DFX Engineer II at Microsoft
Class of 2013, Electrical Engineering major
Business is booming in Seattle’s tech industry. But while the city is a gold mine for technology careers, women remain underrepresented in the workforce. Women hold about 30 percent of technology jobs, according to diversity reports published by the world’s 11 largest tech companies last year.
As a Microsoft engineer working on projects for the Surface Book and HoloLens, Whitney Giaimo enjoys being one of the voices that can bring different perspectives.
“I think having a diversity of people really enriches engineering and technology. I can have a voice in driving how the product goes,” she says.
Giaimo is a DfX Engineer II, which stands for “Design for X,” a problem-solving method for product development. In Giaimo’s case, she works with the engineers who lay out circuit boards to help make sure Microsoft designs can be manufactured on a large scale. That includes sustainability — in fact, Giaimo returned to Seattle Pacific after graduating with an engineering degree to earn a Master of Arts in Management with an emphasis in Social and Sustainable Management (MAM-SSM).
Now, she comes back to campus to speak to students. In her free time, she also serves on SPU’s GOLD Alumni Council and volunteers with her church at the Salvation Army and a nonprofit restaurant in Renton called Luther’s Table.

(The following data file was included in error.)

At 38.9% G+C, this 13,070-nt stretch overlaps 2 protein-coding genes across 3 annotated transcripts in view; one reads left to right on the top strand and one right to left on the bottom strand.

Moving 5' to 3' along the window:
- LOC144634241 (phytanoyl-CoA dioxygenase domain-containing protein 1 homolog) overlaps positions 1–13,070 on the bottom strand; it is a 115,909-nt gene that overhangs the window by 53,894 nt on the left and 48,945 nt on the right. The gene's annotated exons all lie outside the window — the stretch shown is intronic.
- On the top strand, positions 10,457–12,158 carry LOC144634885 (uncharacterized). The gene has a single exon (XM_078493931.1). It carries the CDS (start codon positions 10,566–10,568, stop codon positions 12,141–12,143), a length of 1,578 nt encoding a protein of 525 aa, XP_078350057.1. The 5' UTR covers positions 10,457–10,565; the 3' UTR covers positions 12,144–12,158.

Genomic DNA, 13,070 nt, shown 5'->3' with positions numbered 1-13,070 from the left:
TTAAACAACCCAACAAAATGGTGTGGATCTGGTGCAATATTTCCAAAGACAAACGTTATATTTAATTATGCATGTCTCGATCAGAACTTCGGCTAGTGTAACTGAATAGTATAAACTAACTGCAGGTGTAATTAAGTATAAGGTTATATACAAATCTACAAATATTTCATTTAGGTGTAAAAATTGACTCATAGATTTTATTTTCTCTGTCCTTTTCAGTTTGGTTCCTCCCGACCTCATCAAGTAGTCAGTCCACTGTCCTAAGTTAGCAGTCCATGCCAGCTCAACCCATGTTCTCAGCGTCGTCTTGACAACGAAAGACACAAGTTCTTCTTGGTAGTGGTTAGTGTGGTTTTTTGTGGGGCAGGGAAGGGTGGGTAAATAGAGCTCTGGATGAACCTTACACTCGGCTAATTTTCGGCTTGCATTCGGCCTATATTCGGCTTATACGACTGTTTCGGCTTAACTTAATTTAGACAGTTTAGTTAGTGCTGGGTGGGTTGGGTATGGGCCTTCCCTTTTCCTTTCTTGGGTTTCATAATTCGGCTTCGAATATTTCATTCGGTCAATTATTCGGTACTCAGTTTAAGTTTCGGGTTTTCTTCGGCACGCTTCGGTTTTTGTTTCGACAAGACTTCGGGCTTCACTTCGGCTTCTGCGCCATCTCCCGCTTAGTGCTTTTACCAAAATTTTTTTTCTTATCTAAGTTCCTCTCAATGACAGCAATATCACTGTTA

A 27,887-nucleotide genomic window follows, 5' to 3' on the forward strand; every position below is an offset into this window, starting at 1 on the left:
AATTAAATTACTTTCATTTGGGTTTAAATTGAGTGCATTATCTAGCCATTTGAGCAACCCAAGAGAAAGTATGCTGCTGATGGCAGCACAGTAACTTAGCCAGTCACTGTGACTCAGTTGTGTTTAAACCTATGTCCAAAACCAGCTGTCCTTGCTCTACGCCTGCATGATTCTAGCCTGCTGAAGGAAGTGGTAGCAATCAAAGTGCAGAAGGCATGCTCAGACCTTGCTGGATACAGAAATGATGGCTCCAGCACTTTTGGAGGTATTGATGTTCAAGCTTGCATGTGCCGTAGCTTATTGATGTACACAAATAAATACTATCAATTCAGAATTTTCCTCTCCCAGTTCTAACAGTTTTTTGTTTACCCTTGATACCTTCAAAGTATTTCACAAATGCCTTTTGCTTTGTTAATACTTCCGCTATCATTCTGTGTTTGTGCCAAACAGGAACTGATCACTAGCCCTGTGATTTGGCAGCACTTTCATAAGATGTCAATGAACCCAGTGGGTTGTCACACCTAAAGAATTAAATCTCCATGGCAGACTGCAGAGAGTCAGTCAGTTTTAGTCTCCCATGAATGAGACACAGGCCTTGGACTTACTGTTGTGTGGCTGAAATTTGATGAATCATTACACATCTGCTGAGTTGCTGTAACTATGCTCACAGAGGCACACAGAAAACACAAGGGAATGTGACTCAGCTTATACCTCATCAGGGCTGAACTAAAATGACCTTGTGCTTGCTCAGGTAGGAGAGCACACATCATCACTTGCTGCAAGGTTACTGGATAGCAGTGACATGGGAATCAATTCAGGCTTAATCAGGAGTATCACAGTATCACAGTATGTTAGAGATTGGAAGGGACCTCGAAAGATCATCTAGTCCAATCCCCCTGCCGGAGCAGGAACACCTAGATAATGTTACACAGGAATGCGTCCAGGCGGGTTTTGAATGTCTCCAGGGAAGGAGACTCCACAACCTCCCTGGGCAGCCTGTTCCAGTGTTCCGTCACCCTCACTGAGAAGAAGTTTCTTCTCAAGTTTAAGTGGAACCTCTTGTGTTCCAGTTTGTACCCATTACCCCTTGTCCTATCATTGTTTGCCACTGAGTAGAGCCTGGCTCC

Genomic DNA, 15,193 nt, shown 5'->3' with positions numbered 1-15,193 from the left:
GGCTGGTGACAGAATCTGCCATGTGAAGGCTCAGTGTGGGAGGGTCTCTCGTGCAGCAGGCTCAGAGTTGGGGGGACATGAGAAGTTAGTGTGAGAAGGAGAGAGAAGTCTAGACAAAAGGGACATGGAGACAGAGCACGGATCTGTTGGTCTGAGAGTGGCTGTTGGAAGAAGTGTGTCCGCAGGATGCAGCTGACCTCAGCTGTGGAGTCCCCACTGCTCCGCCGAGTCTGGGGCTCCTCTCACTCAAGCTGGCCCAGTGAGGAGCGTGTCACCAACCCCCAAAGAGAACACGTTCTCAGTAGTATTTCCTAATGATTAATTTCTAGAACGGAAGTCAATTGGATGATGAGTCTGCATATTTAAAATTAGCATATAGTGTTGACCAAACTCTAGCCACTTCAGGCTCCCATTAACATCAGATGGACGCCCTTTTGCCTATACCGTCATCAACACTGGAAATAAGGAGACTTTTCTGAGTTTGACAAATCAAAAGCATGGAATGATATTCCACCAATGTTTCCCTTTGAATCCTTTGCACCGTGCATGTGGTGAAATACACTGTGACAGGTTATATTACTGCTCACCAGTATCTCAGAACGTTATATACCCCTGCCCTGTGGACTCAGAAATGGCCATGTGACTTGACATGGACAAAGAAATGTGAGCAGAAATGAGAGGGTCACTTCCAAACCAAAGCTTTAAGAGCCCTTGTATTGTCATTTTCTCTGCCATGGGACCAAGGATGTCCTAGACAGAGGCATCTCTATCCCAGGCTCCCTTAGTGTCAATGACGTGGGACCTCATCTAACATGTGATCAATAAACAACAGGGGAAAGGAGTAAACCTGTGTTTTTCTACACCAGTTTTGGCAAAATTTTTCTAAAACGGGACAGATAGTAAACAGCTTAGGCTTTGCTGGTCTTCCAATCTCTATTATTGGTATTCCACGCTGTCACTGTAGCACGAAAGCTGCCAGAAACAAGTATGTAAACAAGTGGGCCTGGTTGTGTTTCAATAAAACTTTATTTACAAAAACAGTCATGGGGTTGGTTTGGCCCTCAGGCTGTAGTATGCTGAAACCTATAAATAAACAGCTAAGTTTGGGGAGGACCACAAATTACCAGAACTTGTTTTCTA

“We don’t just develop engineering skills,” says Melani Plett, professor and chair of engineering, who once recruited Giaimo as a research assistant. “We want our students to develop servant leadership. We view engineering as service.”
— Beth Douglass
How does your time at SPU connect to what you’re doing today?
The engineering world and technology changes so fast that learning how to learn is really the most important thing. I think SPU and both the engineering and UScholar programs really prepared me for learning new things, communicating effectively, and giving me the base engineering knowledge that I’ve needed.
Which SPU faculty or staff member made a difference in your education?
I would say the main professor who made the most impact on me as a person and engineer is Dr. Melani Plett. I worked closely with her on her grant research project and had several classes with her. She always went out of her way to help with classwork, as well as leading our women in engineering mentor.
What advice would you give to current SPU students?
Don’t stress out so much about your first job. If you’re in a job you don’t like, you should stay for at least a year.